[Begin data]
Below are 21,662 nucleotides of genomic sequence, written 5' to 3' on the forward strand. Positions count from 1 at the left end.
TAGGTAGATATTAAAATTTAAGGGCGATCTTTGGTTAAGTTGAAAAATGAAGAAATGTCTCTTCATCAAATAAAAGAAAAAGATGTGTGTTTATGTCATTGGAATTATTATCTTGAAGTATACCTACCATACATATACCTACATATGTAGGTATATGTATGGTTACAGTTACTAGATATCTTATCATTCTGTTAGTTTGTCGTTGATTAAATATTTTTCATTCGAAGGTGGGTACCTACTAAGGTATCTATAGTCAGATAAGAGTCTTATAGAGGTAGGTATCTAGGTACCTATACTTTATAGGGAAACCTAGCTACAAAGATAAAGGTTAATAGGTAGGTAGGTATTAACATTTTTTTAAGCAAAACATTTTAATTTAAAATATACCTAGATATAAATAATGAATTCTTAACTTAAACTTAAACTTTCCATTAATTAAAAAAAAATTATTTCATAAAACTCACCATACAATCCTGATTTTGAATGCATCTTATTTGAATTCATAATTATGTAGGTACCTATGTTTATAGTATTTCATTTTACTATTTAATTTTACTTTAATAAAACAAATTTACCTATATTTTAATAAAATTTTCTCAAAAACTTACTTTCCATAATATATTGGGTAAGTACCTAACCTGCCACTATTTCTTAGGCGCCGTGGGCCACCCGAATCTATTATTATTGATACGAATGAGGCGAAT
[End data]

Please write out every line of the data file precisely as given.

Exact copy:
Below are 21,662 nucleotides of genomic sequence, written 5' to 3' on the forward strand. Positions count from 1 at the left end.
TAGGTAGATATTAAAATTTAAGGGCGATCTTTGGTTAAGTTGAAAAATGAAGAAATGTCTCTTCATCAAATAAAAGAAAAAGATGTGTGTTTATGTCATTGGAATTATTATCTTGAAGTATACCTACCATACATATACCTACATATGTAGGTATATGTATGGTTACAGTTACTAGATATCTTATCATTCTGTTAGTTTGTCGTTGATTAAATATTTTTCATTCGAAGGTGGGTACCTACTAAGGTATCTATAGTCAGATAAGAGTCTTATAGAGGTAGGTATCTAGGTACCTATACTTTATAGGGAAACCTAGCTACAAAGATAAAGGTTAATAGGTAGGTAGGTATTAACATTTTTTTAAGCAAAACATTTTAATTTAAAATATACCTAGATATAAATAATGAATTCTTAACTTAAACTTAAACTTTCCATTAATTAAAAAAAAATTATTTCATAAAACTCACCATACAATCCTGATTTTGAATGCATCTTATTTGAATTCATAATTATGTAGGTACCTATGTTTATAGTATTTCATTTTACTATTTAATTTTACTTTAATAAAACAAATTTACCTATATTTTAATAAAATTTTCTCAAAAACTTACTTTCCATAATATATTGGGTAAGTACCTAACCTGCCACTATTTCTTAGGCGCCGTGGGCCACCCGAATCTATTATTATTGATACGAATGAGGCGAAT